Rockwool Plant Developer in WV Sues School Board for Threatening to Condemn Project Property
April 15, 2019
The proposed Rockwool insulation manufacturing facility in Jefferson County, West Virginia has seen more than its share of opposition from local residents. Most recently, county residents blocked access to the Danish Embassy in Washington to express their disapproval of the facility, which is a subsidiary of a Denmark-based company. Now, Rockwool and one of its original supporters, the Jefferson County School Board, are squaring off.
Originally, the facility was greeted with open arms by the County Commission and County School Board, which both executed a “payment in lieu of taxes” (“PILOT”) agreement with Roxul USA, Inc., d/b/a Rockwool in late 2017. The PILOT agreement called for a county development authority to take title to the site at the conclusion of construction and to lease it back to Rockwool. During the term of the lease, Rockwool would have been required to make prescribed payments to the County in lieu of normal property taxes.
In late 2018, though, a group opposed to the Rockwool plant challenged the constitutionality of the PILOT agreement under state law by filing suit in state court against Rockwool, the County and the School Board. There, the challengers claim that the PILOT agreement allowed Rockwool to delay or escape property tax payments for five years, thereby violating provisions of the State Constitution requiring that all property be taxed equally. Other efforts to attack PILOT agreements in West Virginia, at least indirectly, have failed in the State Supreme Court.
More recently, local papers have reported that the County School Board is exploring whether it may withdraw from the PILOT agreement. Then, by letter of April 9, 2019 the School Board’s counsel informed Rockwool that it had identified Rockwool’s site as fitting a need for a regional student support center. The letter offered to buy the property for slightly more than $1.3 million, citing State Supreme Court precedent valuing property for the purposes of avoiding an unconstitutional “take.” The letter was from a Tysons Corner, Virginia firm that identifies itself as representing clients in Virginia, Maryland and D.C. - but not in West Virginia.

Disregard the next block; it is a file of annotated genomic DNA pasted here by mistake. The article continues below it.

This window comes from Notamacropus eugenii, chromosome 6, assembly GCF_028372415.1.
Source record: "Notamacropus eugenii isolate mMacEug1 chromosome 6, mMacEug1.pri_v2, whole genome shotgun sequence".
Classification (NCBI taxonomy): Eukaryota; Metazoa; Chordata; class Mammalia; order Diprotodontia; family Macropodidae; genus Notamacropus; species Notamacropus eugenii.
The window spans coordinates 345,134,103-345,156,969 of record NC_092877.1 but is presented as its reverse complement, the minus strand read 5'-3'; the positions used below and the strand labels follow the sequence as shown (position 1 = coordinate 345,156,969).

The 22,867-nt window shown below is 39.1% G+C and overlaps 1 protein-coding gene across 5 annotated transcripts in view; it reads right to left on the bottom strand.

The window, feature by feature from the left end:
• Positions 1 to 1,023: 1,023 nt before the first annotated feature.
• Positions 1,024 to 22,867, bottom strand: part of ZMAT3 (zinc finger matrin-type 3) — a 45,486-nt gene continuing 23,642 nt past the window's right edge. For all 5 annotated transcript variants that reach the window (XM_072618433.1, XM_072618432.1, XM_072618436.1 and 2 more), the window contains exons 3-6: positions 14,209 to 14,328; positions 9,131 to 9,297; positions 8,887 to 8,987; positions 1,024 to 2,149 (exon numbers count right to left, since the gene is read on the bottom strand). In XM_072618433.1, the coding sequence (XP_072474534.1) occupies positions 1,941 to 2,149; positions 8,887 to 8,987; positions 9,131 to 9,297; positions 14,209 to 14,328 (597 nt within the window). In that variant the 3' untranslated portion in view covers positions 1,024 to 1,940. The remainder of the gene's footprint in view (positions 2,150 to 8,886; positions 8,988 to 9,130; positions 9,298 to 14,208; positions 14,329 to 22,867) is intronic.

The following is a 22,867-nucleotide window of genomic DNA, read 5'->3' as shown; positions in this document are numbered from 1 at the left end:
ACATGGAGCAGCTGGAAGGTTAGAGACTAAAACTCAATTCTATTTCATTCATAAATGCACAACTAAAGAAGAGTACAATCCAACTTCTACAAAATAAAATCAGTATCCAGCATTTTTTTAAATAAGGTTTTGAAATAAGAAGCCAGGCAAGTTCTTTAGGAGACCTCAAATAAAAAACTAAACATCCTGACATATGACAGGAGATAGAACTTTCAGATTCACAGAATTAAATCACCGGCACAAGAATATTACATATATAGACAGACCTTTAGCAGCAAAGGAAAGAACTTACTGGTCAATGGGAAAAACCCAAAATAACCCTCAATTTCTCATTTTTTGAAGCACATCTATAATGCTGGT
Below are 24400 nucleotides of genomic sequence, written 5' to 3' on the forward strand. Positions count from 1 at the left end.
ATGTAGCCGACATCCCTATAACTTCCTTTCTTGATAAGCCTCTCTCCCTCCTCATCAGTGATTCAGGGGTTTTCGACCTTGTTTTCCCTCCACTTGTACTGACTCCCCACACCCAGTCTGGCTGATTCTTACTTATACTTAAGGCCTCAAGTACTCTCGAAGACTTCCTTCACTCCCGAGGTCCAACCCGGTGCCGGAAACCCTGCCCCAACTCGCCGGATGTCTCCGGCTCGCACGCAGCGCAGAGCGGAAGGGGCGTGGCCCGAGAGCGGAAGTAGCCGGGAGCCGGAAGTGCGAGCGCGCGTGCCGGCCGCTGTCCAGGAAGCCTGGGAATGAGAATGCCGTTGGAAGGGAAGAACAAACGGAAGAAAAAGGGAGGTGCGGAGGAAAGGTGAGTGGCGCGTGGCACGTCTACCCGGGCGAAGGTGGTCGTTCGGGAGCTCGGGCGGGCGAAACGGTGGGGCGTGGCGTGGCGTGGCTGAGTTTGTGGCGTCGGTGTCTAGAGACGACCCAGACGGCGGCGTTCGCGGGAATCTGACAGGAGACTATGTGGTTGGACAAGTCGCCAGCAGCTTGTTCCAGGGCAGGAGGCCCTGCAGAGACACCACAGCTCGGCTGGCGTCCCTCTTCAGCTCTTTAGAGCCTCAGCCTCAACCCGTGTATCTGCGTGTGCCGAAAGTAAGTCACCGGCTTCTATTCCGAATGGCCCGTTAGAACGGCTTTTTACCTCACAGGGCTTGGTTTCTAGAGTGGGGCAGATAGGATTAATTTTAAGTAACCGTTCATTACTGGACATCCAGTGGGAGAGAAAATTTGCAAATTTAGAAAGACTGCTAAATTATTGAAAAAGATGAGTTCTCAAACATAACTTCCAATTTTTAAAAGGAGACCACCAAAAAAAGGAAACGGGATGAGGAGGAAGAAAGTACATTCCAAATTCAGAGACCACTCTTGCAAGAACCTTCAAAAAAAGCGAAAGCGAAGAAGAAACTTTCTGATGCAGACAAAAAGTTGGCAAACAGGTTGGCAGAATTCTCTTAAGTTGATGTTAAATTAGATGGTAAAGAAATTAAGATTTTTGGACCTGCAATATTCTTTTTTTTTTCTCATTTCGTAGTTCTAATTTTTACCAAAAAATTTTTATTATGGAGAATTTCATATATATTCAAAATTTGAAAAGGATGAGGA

Rockwool struck back almost immediately with a lawsuit in federal court against the Board of Education. There, Rockwool claims that the Student Center is a pretext to gain favor with Rockwool opponents and that the Board just acquired 150 acres in the same town that are equally suitable for the same purpose. It claims that the Board’s letter constitutes a threat to condemn Rockwool’s property that was undertaken without any publicly-noticed meetings in violation of its federal and state constitutional due process rights. It also claims that the County is not acting for a public purpose, but rather as a means of undermining the PILOT agreement to which the Board is a party. Finally, it claims that the Board’s efforts to avoid construction of the Rockwool facility constitute pretextual challenges to environmental permits, and are preempted by the state laws providing for those permits.